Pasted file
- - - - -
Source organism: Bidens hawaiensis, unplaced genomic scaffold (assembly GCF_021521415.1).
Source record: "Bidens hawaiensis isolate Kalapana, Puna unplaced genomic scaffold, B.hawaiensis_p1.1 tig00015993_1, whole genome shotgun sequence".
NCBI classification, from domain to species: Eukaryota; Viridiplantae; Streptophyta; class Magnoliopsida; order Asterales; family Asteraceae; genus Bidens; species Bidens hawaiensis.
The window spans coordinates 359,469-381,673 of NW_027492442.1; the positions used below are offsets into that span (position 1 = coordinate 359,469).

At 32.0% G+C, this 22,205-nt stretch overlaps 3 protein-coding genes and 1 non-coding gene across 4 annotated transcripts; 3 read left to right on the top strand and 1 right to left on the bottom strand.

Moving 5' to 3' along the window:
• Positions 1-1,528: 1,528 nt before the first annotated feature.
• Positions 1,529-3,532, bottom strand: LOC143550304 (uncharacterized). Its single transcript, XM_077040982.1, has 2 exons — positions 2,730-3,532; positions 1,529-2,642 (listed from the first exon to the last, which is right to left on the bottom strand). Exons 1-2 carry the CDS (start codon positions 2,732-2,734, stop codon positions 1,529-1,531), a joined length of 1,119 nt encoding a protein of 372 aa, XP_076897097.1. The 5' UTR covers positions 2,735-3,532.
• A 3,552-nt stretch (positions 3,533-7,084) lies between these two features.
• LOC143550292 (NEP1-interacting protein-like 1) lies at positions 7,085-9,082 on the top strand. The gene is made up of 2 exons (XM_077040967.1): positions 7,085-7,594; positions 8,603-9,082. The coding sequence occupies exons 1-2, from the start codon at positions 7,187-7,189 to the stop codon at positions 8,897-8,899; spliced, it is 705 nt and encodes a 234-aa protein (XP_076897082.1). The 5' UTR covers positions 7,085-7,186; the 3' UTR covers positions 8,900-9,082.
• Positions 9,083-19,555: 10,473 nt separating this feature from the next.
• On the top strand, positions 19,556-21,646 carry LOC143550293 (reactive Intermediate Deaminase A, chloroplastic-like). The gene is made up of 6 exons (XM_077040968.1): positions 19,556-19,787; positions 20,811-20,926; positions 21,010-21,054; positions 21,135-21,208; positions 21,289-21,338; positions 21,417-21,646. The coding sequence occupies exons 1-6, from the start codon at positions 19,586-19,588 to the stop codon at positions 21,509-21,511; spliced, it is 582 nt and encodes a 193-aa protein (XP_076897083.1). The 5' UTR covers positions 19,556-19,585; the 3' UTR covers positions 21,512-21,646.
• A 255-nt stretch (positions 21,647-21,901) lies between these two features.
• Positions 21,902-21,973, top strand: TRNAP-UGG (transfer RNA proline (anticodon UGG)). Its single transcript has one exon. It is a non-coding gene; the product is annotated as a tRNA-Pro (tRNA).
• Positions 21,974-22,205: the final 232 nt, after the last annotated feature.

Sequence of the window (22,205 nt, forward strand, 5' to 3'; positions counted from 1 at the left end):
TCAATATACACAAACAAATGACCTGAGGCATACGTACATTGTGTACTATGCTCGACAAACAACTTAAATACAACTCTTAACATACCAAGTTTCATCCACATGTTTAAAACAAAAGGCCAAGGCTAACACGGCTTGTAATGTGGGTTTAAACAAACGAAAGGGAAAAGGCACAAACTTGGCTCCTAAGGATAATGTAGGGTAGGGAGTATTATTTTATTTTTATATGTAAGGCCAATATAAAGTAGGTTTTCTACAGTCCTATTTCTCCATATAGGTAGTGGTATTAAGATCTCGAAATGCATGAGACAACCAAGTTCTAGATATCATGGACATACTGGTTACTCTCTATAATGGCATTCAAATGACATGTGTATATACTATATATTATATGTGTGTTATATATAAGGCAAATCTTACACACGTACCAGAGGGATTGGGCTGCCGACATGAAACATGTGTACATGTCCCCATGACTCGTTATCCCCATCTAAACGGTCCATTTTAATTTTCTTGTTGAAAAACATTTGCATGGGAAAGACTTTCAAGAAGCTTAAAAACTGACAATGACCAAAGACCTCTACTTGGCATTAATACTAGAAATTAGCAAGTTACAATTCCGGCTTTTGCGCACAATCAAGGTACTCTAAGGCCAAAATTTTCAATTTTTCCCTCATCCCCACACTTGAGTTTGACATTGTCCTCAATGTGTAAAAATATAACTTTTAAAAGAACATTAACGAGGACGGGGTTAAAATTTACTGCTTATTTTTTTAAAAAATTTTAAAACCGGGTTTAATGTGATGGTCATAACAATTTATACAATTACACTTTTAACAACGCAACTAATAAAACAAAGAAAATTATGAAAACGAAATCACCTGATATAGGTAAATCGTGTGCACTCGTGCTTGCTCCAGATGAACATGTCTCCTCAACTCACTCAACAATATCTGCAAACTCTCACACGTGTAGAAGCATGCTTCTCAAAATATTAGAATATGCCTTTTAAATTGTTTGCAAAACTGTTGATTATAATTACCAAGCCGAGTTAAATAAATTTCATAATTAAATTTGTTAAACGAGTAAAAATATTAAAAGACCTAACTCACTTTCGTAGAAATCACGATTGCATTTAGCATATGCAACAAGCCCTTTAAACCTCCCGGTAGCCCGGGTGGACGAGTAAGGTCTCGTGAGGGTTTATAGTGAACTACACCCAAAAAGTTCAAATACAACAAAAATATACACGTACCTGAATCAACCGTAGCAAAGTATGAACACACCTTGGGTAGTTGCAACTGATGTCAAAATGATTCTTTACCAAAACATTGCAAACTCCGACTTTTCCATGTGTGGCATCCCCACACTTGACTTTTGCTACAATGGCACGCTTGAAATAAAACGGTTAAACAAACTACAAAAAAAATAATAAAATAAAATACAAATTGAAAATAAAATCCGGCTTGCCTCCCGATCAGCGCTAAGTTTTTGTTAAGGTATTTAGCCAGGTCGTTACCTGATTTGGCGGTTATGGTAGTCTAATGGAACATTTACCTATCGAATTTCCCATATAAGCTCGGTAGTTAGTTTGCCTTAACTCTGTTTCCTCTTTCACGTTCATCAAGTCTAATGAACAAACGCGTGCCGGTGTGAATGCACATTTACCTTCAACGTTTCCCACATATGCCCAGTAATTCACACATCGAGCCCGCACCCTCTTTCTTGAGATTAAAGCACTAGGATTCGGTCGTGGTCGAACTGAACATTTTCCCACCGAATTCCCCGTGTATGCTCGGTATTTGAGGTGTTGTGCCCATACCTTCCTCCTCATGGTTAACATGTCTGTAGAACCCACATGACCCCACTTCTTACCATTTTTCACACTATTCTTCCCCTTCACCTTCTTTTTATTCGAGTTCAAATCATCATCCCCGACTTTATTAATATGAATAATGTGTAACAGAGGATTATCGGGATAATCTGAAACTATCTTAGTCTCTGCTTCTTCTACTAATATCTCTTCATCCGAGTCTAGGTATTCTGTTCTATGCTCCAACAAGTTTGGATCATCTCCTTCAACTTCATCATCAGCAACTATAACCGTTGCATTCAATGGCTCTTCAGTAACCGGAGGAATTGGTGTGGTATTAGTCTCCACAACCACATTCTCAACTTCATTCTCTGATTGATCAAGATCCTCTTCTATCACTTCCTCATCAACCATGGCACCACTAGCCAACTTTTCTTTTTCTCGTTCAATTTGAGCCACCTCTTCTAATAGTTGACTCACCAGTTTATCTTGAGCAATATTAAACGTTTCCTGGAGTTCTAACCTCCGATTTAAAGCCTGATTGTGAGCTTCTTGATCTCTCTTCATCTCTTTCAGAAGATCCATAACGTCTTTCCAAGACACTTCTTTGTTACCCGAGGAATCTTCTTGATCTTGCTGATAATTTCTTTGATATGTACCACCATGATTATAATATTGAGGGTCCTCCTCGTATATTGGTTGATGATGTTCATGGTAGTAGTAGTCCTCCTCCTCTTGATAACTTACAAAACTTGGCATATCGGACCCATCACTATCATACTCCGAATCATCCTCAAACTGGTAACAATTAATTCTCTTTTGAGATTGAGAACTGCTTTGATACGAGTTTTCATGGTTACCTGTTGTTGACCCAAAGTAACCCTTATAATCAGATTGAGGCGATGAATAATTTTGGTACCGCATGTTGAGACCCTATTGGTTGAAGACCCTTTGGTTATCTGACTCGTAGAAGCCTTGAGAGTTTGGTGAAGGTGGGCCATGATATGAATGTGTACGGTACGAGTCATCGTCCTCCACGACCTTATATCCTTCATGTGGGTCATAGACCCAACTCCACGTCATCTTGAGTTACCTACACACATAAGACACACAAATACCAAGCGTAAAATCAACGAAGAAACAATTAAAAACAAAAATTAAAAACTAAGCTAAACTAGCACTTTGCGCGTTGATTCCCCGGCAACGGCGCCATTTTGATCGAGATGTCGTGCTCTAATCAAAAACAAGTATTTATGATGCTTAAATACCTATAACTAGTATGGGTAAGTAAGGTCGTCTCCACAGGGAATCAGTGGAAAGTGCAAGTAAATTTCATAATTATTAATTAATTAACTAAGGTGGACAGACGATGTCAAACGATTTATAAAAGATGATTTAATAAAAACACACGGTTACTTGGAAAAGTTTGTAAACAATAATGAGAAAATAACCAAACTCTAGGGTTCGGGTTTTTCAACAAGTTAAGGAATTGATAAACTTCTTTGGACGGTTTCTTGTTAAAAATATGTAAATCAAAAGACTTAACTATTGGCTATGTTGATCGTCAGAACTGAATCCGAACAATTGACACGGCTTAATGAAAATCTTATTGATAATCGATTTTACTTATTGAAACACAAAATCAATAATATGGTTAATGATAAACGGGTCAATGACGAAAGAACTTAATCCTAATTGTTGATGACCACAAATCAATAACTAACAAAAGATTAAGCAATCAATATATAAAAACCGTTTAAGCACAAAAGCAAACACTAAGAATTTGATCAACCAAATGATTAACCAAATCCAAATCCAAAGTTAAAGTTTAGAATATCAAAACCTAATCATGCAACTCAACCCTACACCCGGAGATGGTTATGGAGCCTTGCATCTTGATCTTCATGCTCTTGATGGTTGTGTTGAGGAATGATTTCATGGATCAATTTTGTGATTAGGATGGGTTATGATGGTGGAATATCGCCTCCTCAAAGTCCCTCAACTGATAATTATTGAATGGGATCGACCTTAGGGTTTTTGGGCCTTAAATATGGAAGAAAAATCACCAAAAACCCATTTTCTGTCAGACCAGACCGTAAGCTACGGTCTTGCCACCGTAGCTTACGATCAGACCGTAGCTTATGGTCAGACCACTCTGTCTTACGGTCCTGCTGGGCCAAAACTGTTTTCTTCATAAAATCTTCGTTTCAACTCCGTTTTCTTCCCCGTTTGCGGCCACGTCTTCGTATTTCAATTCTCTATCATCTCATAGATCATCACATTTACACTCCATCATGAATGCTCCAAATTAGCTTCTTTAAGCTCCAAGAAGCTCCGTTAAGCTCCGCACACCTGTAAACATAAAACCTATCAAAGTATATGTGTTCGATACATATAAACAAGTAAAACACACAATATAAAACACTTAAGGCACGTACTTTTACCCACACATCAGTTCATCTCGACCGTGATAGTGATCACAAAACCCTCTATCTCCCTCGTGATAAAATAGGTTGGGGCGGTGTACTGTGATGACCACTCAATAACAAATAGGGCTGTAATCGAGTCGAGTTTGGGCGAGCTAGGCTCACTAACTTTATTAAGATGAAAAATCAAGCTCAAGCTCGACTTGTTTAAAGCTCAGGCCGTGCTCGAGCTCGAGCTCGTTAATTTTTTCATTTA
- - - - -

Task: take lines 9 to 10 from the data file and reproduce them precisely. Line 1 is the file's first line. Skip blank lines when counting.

• A 3,552-nt stretch (positions 3,533-7,084) lies between these two features.
• LOC143550292 (NEP1-interacting protein-like 1) lies at positions 7,085-9,082 on the top strand. The gene is made up of 2 exons (XM_077040967.1): positions 7,085-7,594; positions 8,603-9,082. The coding sequence occupies exons 1-2, from the start codon at positions 7,187-7,189 to the stop codon at positions 8,897-8,899; spliced, it is 705 nt and encodes a 234-aa protein (XP_076897082.1). The 5' UTR covers positions 7,085-7,186; the 3' UTR covers positions 8,900-9,082.